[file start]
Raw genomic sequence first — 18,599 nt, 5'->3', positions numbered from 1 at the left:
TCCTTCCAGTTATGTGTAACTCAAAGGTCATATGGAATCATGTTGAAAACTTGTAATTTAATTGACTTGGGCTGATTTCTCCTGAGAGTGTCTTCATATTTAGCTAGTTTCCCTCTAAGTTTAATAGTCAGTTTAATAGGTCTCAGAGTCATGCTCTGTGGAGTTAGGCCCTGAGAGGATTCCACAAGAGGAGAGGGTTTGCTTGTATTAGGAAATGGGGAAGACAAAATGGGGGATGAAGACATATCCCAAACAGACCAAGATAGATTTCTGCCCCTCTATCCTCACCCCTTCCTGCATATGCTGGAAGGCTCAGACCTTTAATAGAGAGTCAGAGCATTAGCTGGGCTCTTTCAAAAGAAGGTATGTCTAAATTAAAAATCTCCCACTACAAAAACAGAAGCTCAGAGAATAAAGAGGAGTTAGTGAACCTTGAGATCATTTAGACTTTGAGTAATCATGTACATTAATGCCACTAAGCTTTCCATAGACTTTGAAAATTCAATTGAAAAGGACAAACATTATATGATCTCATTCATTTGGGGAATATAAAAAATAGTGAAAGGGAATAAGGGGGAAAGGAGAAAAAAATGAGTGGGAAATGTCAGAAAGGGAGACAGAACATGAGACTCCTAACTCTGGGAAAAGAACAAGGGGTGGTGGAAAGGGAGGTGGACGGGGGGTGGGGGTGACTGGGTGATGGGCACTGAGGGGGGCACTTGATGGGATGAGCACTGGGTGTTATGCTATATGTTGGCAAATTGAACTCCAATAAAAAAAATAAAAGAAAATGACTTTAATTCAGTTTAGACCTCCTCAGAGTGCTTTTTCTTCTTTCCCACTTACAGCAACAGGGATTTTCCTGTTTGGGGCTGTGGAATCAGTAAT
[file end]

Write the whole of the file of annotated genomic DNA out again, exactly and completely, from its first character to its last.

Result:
Raw genomic sequence first — 18,599 nt, 5'->3', positions numbered from 1 at the left:
TCCTTCCAGTTATGTGTAACTCAAAGGTCATATGGAATCATGTTGAAAACTTGTAATTTAATTGACTTGGGCTGATTTCTCCTGAGAGTGTCTTCATATTTAGCTAGTTTCCCTCTAAGTTTAATAGTCAGTTTAATAGGTCTCAGAGTCATGCTCTGTGGAGTTAGGCCCTGAGAGGATTCCACAAGAGGAGAGGGTTTGCTTGTATTAGGAAATGGGGAAGACAAAATGGGGGATGAAGACATATCCCAAACAGACCAAGATAGATTTCTGCCCCTCTATCCTCACCCCTTCCTGCATATGCTGGAAGGCTCAGACCTTTAATAGAGAGTCAGAGCATTAGCTGGGCTCTTTCAAAAGAAGGTATGTCTAAATTAAAAATCTCCCACTACAAAAACAGAAGCTCAGAGAATAAAGAGGAGTTAGTGAACCTTGAGATCATTTAGACTTTGAGTAATCATGTACATTAATGCCACTAAGCTTTCCATAGACTTTGAAAATTCAATTGAAAAGGACAAACATTATATGATCTCATTCATTTGGGGAATATAAAAAATAGTGAAAGGGAATAAGGGGGAAAGGAGAAAAAAATGAGTGGGAAATGTCAGAAAGGGAGACAGAACATGAGACTCCTAACTCTGGGAAAAGAACAAGGGGTGGTGGAAAGGGAGGTGGACGGGGGGTGGGGGTGACTGGGTGATGGGCACTGAGGGGGGCACTTGATGGGATGAGCACTGGGTGTTATGCTATATGTTGGCAAATTGAACTCCAATAAAAAAAATAAAAGAAAATGACTTTAATTCAGTTTAGACCTCCTCAGAGTGCTTTTTCTTCTTTCCCACTTACAGCAACAGGGATTTTCCTGTTTGGGGCTGTGGAATCAGTAAT